- At those numbers, it's a 26M/month business and a 300M/year run rate, which means it's still roughly 30% of AWS revenue with EC2 being most of the rest.

"I don't understand how people can't see this kind of thing and just have their jaw hit the floor. People are paying for this. At this rate they will have 2 TRILLION objects in another year and it will be a $600M/year business."

What's behind such numbers? Widespread technology change.

"What we are seeing is the geometric explosion of cloud growth from multiple points," Constellation Research analyst Ray Wang told ReadWriteWeb.

"First, broad based adoption driven by consumerization of IT. Second, the shift from transaction to engagement - we have social, mobile, analytical, and other unstructured data. Third, true elasticity has come to fruition as the promise of the cloud gets delivered. People are taking to the cloud because the tools are easy to use and they don't have time or money to provision expensive servers. Instead they are using elasticity, which was the original premise of AWS. We could see it happening last year but this leap in growth is tremendous."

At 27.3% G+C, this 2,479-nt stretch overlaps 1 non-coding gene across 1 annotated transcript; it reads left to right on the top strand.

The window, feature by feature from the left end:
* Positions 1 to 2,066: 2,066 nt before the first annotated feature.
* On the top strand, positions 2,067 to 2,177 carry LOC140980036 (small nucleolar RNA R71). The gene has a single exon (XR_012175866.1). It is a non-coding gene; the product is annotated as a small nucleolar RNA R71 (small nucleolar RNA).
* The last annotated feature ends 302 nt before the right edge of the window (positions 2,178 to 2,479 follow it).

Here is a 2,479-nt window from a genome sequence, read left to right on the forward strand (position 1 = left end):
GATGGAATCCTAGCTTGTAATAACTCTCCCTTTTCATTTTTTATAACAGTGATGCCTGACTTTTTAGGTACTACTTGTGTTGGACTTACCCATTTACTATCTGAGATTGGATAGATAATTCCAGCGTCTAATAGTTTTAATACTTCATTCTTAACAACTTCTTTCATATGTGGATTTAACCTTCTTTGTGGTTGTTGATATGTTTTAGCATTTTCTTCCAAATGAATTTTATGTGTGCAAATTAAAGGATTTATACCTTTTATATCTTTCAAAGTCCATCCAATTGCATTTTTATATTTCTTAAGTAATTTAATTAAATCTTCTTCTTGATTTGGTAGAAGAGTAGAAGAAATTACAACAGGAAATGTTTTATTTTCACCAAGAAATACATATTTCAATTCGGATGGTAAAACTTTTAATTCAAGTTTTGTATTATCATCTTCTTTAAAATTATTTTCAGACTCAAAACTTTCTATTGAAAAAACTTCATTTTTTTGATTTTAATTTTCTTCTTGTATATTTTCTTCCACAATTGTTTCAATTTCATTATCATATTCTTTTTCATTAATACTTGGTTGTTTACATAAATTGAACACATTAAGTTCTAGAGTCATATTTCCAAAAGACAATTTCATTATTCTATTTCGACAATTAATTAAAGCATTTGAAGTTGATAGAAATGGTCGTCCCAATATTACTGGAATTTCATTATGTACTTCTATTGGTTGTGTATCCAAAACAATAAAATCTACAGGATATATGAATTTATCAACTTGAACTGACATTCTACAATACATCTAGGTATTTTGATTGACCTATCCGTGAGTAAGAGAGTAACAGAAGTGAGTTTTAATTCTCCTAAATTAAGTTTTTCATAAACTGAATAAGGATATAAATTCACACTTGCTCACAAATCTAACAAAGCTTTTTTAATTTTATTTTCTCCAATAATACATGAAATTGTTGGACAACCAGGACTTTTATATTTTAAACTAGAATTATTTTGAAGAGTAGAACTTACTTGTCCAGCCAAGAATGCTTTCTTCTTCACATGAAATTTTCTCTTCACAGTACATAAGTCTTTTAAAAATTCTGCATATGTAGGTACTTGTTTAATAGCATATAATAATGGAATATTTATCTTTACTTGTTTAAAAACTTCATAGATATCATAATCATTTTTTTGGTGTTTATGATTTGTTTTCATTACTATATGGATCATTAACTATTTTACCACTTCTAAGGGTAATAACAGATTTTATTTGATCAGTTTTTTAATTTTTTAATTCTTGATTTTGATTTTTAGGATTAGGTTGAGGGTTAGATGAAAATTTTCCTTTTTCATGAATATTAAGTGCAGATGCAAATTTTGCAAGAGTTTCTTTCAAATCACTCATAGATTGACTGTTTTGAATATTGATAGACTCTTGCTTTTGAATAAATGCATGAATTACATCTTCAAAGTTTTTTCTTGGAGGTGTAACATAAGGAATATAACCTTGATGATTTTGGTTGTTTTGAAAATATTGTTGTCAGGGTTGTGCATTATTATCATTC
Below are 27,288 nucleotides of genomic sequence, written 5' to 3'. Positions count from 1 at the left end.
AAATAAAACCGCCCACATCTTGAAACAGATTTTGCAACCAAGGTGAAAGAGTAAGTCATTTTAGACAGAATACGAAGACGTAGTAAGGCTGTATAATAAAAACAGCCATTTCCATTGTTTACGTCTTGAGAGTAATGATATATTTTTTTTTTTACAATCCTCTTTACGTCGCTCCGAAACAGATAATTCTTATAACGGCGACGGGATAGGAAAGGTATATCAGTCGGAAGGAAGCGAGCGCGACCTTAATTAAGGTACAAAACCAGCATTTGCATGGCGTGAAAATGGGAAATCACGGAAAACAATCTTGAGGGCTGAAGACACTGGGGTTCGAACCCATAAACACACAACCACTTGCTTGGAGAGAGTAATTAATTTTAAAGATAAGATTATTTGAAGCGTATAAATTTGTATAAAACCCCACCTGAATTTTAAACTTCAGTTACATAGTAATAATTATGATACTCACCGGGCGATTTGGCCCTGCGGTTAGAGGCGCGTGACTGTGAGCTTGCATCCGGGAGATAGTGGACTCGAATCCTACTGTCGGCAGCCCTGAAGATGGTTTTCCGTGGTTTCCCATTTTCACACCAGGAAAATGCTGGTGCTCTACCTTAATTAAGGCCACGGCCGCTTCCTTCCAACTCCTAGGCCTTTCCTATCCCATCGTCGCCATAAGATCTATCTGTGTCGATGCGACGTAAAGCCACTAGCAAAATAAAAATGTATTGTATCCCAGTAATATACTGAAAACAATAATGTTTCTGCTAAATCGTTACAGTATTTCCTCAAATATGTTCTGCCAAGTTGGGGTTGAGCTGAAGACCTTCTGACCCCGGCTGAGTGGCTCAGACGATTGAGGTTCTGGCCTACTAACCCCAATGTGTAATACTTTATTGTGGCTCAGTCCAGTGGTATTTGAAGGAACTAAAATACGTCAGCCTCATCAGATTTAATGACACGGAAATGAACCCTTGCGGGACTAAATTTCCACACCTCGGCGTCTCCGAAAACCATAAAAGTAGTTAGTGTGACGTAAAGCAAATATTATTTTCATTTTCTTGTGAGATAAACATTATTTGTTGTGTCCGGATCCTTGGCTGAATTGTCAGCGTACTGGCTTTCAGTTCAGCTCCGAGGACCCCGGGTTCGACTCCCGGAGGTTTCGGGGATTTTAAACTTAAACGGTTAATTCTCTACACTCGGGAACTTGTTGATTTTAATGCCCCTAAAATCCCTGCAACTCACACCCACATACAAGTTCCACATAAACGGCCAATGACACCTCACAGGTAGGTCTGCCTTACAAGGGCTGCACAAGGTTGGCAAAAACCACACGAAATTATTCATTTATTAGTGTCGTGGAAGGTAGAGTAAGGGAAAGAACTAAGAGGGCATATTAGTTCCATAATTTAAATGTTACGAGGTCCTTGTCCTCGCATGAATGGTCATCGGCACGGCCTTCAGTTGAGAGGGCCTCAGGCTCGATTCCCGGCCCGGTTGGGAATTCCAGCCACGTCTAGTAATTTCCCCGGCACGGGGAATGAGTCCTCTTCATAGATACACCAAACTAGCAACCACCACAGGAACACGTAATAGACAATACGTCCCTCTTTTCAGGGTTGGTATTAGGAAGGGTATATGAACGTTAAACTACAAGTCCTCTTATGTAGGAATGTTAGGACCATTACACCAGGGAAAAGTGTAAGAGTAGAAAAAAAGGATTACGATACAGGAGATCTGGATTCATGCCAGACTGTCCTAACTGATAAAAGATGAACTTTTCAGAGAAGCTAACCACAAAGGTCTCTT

Dave Linthicum, CTO and Founder of Blue Mountain Labs, says Amazon's dominance is clear. "The rapid growth of AWS S3 is pretty much in-line with what I'm seeing in enterprises adopting cloud computing. The reality is that they are the 800 pound gorilla, and continue to gain weight. Unless they do something stupid, they are the storage provider to beat."

Ray Wang concurs. "There are only a few companies in the world who can compete with Amazon," he told me by IM tonight.

"It has established itself as one of the leading contenders. The barriers of entry are high. Very few folks can afford to build the data centers, the software infrastructure, and momentum to be profitable. Amazon is in the same league as Google, Microsoft, IBM, etc. The only other folks that could do it if they woke up are the telco's - but we've all been telling them that for years. They haven't paid attention."